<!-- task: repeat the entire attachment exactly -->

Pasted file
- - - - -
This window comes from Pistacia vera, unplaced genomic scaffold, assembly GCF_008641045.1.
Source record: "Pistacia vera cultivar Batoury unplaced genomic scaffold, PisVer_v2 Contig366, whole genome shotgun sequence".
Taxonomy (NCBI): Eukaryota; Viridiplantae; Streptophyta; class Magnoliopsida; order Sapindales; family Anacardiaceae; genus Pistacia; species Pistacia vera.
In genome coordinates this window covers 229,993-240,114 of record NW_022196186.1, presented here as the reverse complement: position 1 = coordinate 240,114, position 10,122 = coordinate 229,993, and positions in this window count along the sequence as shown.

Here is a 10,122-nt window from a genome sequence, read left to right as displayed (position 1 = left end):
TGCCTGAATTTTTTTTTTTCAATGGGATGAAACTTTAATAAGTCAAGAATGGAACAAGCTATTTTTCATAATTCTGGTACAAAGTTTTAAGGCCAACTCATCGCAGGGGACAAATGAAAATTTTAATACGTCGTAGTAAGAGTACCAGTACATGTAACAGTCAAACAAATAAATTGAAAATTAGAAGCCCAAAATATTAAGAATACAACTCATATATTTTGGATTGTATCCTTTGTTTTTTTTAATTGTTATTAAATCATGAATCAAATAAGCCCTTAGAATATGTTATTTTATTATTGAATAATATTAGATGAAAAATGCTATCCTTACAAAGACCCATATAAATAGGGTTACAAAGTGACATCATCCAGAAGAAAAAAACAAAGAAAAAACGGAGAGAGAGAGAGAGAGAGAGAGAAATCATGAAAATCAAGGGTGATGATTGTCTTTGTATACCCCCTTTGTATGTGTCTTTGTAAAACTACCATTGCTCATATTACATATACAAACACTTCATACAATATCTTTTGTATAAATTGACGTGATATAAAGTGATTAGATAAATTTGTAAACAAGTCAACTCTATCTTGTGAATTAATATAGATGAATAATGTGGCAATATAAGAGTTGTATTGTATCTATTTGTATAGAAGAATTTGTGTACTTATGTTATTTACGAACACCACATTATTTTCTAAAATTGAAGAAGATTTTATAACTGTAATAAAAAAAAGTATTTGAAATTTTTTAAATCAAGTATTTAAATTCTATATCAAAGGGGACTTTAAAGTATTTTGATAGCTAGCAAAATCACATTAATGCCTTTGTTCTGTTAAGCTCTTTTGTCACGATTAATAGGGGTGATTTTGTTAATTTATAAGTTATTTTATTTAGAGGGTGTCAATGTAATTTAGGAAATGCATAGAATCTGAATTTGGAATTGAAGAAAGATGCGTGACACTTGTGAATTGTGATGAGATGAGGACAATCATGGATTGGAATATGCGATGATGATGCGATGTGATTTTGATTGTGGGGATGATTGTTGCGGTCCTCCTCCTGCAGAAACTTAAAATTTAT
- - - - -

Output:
This window comes from Pistacia vera, unplaced genomic scaffold, assembly GCF_008641045.1.
Source record: "Pistacia vera cultivar Batoury unplaced genomic scaffold, PisVer_v2 Contig366, whole genome shotgun sequence".
Taxonomy (NCBI): Eukaryota; Viridiplantae; Streptophyta; class Magnoliopsida; order Sapindales; family Anacardiaceae; genus Pistacia; species Pistacia vera.
In genome coordinates this window covers 229,993-240,114 of record NW_022196186.1, presented here as the reverse complement: position 1 = coordinate 240,114, position 10,122 = coordinate 229,993, and positions in this window count along the sequence as shown.

Here is a 10,122-nt window from a genome sequence, read left to right as displayed (position 1 = left end):
TGCCTGAATTTTTTTTTTTCAATGGGATGAAACTTTAATAAGTCAAGAATGGAACAAGCTATTTTTCATAATTCTGGTACAAAGTTTTAAGGCCAACTCATCGCAGGGGACAAATGAAAATTTTAATACGTCGTAGTAAGAGTACCAGTACATGTAACAGTCAAACAAATAAATTGAAAATTAGAAGCCCAAAATATTAAGAATACAACTCATATATTTTGGATTGTATCCTTTGTTTTTTTTAATTGTTATTAAATCATGAATCAAATAAGCCCTTAGAATATGTTATTTTATTATTGAATAATATTAGATGAAAAATGCTATCCTTACAAAGACCCATATAAATAGGGTTACAAAGTGACATCATCCAGAAGAAAAAAACAAAGAAAAAACGGAGAGAGAGAGAGAGAGAGAGAGAAATCATGAAAATCAAGGGTGATGATTGTCTTTGTATACCCCCTTTGTATGTGTCTTTGTAAAACTACCATTGCTCATATTACATATACAAACACTTCATACAATATCTTTTGTATAAATTGACGTGATATAAAGTGATTAGATAAATTTGTAAACAAGTCAACTCTATCTTGTGAATTAATATAGATGAATAATGTGGCAATATAAGAGTTGTATTGTATCTATTTGTATAGAAGAATTTGTGTACTTATGTTATTTACGAACACCACATTATTTTCTAAAATTGAAGAAGATTTTATAACTGTAATAAAAAAAAGTATTTGAAATTTTTTAAATCAAGTATTTAAATTCTATATCAAAGGGGACTTTAAAGTATTTTGATAGCTAGCAAAATCACATTAATGCCTTTGTTCTGTTAAGCTCTTTTGTCACGATTAATAGGGGTGATTTTGTTAATTTATAAGTTATTTTATTTAGAGGGTGTCAATGTAATTTAGGAAATGCATAGAATCTGAATTTGGAATTGAAGAAAGATGCGTGACACTTGTGAATTGTGATGAGATGAGGACAATCATGGATTGGAATATGCGATGATGATGCGATGTGATTTTGATTGTGGGGATGATTGTTGCGGTCCTCCTCCTGCAGAAACTTAAAATTTAT